Krow buys digital business Clusta

Krow has bought the full-service interactive agency Clusta out of administration to boost its digital credentials.

White, Cook, Quarrey and Hastings: enhancing digital offering
White, Cook, Quarrey and Hastings: enhancing digital offering

Clusta, which had 18 employees in its London and Birmingham offices, has moved its London staff into Krow’s Old Street office. All of Clusta’s employees will be retained.

The digital agency’s London staff have become part of Krow, while the Birmingham office will continue to operate under the Clusta name.

Russell Townsend, who has been the managing director of Clusta for 13 years, will now be the head of digital at Krow.

Clusta went into administration in mid-June after running into cash-flow problems. The two agencies worked on a pitch together in May, the Krow co-founder John Quarrey said. He continued: "We were getting to know the team and thought that they were very talented and had just experienced an unlucky set of circumstances.

"We wanted to step-change our digital offering. Ever since we launched Krow, we have been active in the digital space, but not at the level we thought necessary."

According to filings at Companies House, Krow bought Clusta for £22,000 on the day after the administrator was appointed. It also paid owed wages in the region of £40,000.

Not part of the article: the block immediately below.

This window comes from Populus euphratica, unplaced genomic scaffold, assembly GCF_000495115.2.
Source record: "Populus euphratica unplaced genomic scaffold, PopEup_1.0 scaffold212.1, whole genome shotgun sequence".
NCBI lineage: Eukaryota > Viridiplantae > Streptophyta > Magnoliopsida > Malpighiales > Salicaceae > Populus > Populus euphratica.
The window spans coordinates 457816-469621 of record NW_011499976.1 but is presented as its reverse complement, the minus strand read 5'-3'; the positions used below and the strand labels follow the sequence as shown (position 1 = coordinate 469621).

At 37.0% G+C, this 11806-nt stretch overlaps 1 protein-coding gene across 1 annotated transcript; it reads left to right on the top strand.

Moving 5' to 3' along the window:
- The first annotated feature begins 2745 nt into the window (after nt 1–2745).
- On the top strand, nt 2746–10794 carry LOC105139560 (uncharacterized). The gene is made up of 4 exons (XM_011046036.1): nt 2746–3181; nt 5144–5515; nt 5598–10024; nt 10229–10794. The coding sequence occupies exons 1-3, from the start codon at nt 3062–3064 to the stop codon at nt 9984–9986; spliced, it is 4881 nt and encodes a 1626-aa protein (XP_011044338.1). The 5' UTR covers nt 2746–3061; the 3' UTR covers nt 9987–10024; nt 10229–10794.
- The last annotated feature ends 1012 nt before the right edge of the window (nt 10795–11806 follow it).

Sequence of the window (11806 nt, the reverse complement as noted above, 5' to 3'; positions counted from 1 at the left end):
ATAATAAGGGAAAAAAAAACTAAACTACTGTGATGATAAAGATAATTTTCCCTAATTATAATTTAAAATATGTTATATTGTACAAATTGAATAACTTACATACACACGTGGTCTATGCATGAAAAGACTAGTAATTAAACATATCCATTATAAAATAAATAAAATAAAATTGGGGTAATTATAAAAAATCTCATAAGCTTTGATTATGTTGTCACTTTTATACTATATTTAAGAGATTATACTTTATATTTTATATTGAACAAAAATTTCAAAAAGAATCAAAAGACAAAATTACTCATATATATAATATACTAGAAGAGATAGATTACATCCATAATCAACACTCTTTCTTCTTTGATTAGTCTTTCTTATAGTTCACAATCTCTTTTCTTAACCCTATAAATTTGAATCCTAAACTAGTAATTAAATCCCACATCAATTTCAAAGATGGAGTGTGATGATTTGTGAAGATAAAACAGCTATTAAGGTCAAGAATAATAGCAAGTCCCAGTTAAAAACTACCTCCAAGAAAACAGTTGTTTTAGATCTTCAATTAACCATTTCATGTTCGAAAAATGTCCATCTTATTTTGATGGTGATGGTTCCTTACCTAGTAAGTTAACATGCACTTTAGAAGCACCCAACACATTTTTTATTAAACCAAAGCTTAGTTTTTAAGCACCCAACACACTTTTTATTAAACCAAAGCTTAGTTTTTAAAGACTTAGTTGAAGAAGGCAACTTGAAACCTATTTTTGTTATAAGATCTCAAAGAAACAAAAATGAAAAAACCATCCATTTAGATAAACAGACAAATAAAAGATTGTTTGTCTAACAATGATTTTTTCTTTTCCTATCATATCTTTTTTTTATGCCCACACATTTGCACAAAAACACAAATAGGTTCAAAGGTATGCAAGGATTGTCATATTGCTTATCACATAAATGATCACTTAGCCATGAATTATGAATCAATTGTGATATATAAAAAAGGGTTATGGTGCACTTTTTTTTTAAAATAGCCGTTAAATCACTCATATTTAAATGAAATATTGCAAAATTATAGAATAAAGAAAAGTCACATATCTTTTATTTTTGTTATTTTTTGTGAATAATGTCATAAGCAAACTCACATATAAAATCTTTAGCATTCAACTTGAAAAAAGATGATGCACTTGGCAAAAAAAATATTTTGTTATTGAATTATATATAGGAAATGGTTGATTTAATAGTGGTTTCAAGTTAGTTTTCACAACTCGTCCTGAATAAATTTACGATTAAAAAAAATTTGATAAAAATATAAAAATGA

Quarrey set up Krow in 2005 with Barry Cook, Nick Hastings and Malcolm White.

Subscribe to Campaign from just £57 per quarter

Includes the weekly magazine and quarterly Campaign IQ, plus unrestricted online access.


Looking for a new job?

Get the latest creative jobs in advertising, media, marketing and digital delivered directly to your inbox each day.

Create an Alert Now

1 Martin Freeman fronts Vodafone UK's first integrated ad campaign by Ogilvy

The Hobbit and Sherlock star Martin Freeman plays a rude wedding guest in Vodafone's first integrated ad campaign since the telecoms giant moved its UK ad business to Ogilvy & Mather earlier this year.

Case study: How 'This girl can' got 1.6 million women exercising

1 Case study: How 'This girl can' got 1.6 million women exercising

"This girl can" was based on a powerful insight: that the fear of judgement by others is the primary barrier holding women back from participating in sport.

Just published